But Biden is using another Trump policy known as “Title 42 expulsion” to immediately deport as many asylum seekers and border crossers as possible without hearing their asylum claims. He's mostly dumping them in Mexico, just as Trump did with "Remain in Mexico," just with a different name and on a much larger scale. Biden's still using the pandemic as a reason for this policy, despite the easy availability of effective vaccines for Americans who want them. But whatever the excuse, his goal is the same as Trump: immediately deport as many as he possibly can.
So what explains the reports of some immigrants being released into the United States? Is this “open borders”? Not at all. The numbers of arrivals so far exceed the government’s capacity to turn them away that it has resorted to releasing a few of them as a last resort, but they are not “free.” They are arrested, detained, and charged as removable. They are illegal immigrants subject to re-arrest at any time.
The Biden administration has smashed all records for immediate expulsions without due process, increasing the rate from 62,000 per month under Trump to about 100,000, but Mexico will only take back its own citizens, Guatemalans, Hondurans, and Salvadorans, and even for the Central Americans, it will not take back young kids with their parents if it has no place for them to stay (how logical!).
So everyone else must be put on planes and flown back, but this takes far more time and resources than the government has. Immigrants must be detained, checked over much more thoroughly, and shipped to airports. There aren’t enough detention facilities, agents, and airplanes to get this job done in enough time to avoid having to release some immigrants. The Biden administration has repeatedly said as much.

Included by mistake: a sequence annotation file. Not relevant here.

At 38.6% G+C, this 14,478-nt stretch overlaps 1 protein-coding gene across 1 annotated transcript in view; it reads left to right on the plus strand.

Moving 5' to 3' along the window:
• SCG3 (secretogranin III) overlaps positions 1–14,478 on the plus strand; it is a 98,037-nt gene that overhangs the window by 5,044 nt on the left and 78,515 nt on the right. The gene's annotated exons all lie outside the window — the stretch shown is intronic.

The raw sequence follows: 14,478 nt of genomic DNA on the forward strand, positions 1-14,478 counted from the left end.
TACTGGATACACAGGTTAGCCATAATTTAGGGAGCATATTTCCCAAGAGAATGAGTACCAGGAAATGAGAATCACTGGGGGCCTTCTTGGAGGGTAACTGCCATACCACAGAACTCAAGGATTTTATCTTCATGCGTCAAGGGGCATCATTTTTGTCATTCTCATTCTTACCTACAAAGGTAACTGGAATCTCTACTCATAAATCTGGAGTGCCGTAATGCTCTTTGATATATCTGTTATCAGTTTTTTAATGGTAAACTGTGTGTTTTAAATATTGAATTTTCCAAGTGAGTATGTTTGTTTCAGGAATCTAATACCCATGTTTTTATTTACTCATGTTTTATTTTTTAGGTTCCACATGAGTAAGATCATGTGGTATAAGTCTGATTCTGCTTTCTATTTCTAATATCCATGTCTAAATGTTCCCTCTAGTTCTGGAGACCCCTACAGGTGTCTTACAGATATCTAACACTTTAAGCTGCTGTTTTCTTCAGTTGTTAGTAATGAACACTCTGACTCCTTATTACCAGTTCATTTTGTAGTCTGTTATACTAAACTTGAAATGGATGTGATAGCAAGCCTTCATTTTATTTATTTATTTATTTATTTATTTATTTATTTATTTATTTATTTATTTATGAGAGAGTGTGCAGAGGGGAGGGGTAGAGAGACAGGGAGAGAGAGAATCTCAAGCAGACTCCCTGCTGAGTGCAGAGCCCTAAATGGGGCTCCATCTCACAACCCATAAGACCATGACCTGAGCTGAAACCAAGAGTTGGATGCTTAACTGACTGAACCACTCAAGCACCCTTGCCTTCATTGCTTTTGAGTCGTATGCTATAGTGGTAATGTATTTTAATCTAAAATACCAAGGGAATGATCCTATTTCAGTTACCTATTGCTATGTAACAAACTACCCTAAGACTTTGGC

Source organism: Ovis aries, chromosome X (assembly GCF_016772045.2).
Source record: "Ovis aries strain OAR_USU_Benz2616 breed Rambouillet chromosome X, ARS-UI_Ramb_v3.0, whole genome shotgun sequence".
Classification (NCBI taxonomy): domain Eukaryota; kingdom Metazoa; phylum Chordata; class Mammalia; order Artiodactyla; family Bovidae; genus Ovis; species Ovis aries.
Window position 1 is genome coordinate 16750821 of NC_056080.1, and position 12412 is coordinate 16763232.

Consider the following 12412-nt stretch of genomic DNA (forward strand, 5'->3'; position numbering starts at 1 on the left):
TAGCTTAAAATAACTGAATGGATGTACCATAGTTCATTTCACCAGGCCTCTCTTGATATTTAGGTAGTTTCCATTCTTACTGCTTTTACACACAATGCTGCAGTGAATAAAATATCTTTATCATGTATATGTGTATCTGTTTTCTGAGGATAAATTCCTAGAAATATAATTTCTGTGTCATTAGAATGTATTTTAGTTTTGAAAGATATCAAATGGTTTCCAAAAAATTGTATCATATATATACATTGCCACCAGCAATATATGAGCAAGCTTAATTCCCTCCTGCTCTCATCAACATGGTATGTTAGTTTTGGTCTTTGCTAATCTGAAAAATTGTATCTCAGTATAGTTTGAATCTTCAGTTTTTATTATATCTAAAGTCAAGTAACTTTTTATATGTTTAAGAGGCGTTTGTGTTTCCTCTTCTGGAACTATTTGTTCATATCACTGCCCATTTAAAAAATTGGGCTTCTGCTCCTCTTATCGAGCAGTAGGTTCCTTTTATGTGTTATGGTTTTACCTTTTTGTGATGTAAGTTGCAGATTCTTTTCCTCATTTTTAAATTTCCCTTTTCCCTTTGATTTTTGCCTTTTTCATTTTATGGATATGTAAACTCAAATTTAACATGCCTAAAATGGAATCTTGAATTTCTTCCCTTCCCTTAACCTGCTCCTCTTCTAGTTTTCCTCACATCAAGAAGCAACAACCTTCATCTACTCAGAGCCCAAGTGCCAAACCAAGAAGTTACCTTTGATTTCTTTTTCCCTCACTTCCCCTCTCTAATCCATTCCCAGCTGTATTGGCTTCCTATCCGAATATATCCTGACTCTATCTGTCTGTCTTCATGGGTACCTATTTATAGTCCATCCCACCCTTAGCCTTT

Don’t believe them? Well, the Trump administration faced the exact same constraints, and they too released many thousands of immigrants from the border. But Biden has a much greater challenge now to keep up his closed border policies. The number of immigrants arriving from outside Mexico and Central America has exploded in the last few months, increasing from about 10,000 to more than 62,000 per month, requiring farther flights and more resources. Yet despite the releases, the number of removals or those sent to immigration jail far outnumber the number of releases about 3 to 1.
The illegal immigration problem would disappear if President Biden would simply let immigrants enter the country legally at ports of entry to request asylum, grant them work visas at consulates, or admit them from abroad under the refugee program or through “humanitarian parole”—a discretionary legal immigration authority that he has chosen only to deploy sparingly, mainly for Afghans. Yet Biden is keeping consulates closed and wasting more than 42,000 H-2B seasonal work visas that Congress authorized him to issue.
Ultimately, Biden has made a policy choice to let in as few immigrants as possible. He’s not simply “enforcing the law.” He’s finding every way possible to keep out immigrants. Yet despite this fact, he’s still facing the same tired claims that he’s for “open borders.” If he’s going to get that claim regardless, he should just own it. Open America’s doors, and let immigrants come legally.
This article was first published by The Cato Institute.